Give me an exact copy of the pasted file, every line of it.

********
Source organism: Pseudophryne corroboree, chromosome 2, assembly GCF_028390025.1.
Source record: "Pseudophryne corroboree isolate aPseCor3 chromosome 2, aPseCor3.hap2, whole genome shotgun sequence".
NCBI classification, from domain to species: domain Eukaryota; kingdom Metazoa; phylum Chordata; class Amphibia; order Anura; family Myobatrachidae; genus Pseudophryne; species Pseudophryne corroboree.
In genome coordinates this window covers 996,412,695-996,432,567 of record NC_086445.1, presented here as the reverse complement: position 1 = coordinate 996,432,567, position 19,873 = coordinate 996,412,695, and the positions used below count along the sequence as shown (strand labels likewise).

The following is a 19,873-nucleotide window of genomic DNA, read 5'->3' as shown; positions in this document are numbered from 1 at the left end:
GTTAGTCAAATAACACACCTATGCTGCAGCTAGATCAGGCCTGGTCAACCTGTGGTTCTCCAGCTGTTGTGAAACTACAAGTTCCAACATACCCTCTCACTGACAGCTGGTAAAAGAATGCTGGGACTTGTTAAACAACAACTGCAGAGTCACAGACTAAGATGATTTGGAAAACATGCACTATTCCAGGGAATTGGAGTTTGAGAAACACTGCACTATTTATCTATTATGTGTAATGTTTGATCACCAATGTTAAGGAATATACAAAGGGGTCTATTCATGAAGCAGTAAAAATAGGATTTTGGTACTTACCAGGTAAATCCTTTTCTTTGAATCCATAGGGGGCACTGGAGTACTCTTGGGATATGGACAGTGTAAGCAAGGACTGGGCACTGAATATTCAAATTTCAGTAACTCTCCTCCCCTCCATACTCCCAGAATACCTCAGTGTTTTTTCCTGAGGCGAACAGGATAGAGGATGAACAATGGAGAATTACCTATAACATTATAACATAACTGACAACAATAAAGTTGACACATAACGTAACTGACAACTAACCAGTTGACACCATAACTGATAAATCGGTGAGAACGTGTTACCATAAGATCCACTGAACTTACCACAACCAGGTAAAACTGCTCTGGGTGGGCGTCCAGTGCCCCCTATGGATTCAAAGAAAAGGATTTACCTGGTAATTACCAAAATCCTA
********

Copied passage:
Source organism: Pseudophryne corroboree, chromosome 2, assembly GCF_028390025.1.
Source record: "Pseudophryne corroboree isolate aPseCor3 chromosome 2, aPseCor3.hap2, whole genome shotgun sequence".
NCBI classification, from domain to species: domain Eukaryota; kingdom Metazoa; phylum Chordata; class Amphibia; order Anura; family Myobatrachidae; genus Pseudophryne; species Pseudophryne corroboree.
In genome coordinates this window covers 996,412,695-996,432,567 of record NC_086445.1, presented here as the reverse complement: position 1 = coordinate 996,432,567, position 19,873 = coordinate 996,412,695, and the positions used below count along the sequence as shown (strand labels likewise).

The following is a 19,873-nucleotide window of genomic DNA, read 5'->3' as shown; positions in this document are numbered from 1 at the left end:
GTTAGTCAAATAACACACCTATGCTGCAGCTAGATCAGGCCTGGTCAACCTGTGGTTCTCCAGCTGTTGTGAAACTACAAGTTCCAACATACCCTCTCACTGACAGCTGGTAAAAGAATGCTGGGACTTGTTAAACAACAACTGCAGAGTCACAGACTAAGATGATTTGGAAAACATGCACTATTCCAGGGAATTGGAGTTTGAGAAACACTGCACTATTTATCTATTATGTGTAATGTTTGATCACCAATGTTAAGGAATATACAAAGGGGTCTATTCATGAAGCAGTAAAAATAGGATTTTGGTACTTACCAGGTAAATCCTTTTCTTTGAATCCATAGGGGGCACTGGAGTACTCTTGGGATATGGACAGTGTAAGCAAGGACTGGGCACTGAATATTCAAATTTCAGTAACTCTCCTCCCCTCCATACTCCCAGAATACCTCAGTGTTTTTTCCTGAGGCGAACAGGATAGAGGATGAACAATGGAGAATTACCTATAACATTATAACATAACTGACAACAATAAAGTTGACACATAACGTAACTGACAACTAACCAGTTGACACCATAACTGATAAATCGGTGAGAACGTGTTACCATAAGATCCACTGAACTTACCACAACCAGGTAAAACTGCTCTGGGTGGGCGTCCAGTGCCCCCTATGGATTCAAAGAAAAGGATTTACCTGGTAATTACCAAAATCCTA